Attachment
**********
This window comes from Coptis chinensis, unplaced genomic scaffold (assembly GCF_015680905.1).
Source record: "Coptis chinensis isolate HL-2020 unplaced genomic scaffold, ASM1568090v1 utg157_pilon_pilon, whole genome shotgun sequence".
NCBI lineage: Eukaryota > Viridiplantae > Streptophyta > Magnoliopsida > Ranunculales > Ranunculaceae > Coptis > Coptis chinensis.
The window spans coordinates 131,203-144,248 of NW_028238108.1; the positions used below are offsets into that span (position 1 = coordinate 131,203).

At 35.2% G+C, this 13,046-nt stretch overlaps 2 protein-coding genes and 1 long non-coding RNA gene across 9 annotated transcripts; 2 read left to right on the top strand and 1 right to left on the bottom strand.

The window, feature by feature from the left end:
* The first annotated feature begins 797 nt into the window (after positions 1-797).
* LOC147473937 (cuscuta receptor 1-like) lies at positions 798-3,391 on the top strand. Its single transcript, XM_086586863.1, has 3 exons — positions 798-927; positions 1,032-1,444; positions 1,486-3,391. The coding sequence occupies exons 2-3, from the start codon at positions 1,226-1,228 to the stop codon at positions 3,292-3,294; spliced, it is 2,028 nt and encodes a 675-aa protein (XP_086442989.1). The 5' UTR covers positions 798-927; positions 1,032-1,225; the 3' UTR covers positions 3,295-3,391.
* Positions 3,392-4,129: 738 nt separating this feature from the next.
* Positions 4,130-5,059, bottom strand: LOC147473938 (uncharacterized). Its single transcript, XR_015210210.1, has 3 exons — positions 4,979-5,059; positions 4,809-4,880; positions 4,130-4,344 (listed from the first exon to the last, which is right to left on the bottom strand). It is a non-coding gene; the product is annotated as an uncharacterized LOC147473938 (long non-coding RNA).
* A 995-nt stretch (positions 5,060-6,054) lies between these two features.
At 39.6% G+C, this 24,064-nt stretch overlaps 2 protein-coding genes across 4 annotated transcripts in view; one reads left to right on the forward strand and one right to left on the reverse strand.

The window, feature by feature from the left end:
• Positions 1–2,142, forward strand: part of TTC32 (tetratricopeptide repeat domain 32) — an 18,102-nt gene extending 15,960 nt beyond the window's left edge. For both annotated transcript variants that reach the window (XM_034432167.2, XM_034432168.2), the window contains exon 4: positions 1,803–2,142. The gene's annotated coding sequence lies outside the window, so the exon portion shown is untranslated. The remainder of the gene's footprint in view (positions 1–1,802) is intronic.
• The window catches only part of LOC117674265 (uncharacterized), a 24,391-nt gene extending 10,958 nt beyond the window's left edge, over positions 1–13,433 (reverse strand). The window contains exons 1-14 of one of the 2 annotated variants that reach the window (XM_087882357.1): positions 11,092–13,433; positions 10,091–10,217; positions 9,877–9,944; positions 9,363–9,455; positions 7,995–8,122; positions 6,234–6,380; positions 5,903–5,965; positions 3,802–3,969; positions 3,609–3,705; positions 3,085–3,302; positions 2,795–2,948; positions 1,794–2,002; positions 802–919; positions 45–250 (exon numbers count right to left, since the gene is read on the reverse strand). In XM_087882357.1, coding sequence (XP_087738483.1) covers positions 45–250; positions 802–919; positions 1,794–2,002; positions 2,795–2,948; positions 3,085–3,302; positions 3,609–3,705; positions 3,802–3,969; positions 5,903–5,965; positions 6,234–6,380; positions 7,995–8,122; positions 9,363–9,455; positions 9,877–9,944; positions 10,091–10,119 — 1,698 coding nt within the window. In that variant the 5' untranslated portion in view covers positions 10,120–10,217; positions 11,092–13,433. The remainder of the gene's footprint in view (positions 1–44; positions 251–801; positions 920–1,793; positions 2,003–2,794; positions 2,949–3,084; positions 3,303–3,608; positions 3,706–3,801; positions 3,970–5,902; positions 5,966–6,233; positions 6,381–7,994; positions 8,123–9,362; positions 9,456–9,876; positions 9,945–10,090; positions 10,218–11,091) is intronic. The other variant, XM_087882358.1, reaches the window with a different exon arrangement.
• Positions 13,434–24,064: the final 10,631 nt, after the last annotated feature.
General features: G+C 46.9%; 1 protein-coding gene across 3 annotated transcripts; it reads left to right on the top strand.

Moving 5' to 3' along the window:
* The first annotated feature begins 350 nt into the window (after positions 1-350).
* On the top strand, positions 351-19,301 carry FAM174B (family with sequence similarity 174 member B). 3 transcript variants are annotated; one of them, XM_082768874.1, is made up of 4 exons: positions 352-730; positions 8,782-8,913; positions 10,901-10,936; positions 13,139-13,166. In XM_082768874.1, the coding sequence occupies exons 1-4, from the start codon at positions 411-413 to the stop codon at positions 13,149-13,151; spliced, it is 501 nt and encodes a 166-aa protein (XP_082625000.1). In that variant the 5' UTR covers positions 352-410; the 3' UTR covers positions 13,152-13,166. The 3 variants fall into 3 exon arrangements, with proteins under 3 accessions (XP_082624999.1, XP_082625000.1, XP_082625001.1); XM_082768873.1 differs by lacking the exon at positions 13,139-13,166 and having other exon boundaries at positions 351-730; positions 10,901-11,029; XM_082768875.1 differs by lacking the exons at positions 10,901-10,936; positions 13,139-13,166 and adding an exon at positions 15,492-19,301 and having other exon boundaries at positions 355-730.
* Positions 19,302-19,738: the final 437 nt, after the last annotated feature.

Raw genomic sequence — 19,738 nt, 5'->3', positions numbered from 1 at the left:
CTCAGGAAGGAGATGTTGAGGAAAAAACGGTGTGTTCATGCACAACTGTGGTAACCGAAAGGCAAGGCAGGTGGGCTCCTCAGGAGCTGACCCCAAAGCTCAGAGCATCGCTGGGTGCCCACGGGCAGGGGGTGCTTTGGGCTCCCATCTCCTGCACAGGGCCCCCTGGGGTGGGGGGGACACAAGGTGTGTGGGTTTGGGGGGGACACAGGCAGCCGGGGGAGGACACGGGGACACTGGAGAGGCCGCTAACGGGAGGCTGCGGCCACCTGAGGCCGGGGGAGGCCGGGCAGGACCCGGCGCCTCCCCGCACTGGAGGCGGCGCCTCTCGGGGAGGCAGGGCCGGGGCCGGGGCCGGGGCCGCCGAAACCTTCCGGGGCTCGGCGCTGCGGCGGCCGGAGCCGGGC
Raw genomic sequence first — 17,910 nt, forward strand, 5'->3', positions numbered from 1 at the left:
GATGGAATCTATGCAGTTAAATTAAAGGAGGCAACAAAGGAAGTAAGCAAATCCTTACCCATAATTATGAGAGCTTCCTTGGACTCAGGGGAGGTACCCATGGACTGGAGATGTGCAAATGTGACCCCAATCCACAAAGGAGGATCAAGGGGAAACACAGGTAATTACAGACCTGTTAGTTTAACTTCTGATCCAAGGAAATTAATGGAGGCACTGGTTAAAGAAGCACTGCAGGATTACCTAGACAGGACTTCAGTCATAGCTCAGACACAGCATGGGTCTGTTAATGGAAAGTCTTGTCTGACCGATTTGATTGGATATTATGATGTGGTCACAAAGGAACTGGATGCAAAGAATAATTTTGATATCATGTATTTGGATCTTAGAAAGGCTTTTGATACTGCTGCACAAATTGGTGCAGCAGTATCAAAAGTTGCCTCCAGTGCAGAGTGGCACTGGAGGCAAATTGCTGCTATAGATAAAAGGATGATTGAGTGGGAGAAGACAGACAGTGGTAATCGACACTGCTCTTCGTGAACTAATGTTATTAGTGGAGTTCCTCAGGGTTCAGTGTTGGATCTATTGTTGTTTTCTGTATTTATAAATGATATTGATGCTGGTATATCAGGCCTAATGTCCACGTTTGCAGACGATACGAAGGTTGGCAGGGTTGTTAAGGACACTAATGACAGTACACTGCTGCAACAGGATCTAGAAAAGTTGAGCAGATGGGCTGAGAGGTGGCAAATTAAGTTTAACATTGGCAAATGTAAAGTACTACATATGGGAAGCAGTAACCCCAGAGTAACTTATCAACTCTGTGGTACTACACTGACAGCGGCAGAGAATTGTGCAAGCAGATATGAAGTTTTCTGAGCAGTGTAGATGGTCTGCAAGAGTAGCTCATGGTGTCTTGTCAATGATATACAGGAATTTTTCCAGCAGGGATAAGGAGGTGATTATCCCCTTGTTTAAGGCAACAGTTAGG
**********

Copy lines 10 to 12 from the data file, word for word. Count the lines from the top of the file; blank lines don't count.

* Positions 4,130-5,059, bottom strand: LOC147473938 (uncharacterized). Its single transcript, XR_015210210.1, has 3 exons — positions 4,979-5,059; positions 4,809-4,880; positions 4,130-4,344 (listed from the first exon to the last, which is right to left on the bottom strand). It is a non-coding gene; the product is annotated as an uncharacterized LOC147473938 (long non-coding RNA).
* A 995-nt stretch (positions 5,060-6,054) lies between these two features.
At 39.6% G+C, this 24,064-nt stretch overlaps 2 protein-coding genes across 4 annotated transcripts in view; one reads left to right on the forward strand and one right to left on the reverse strand.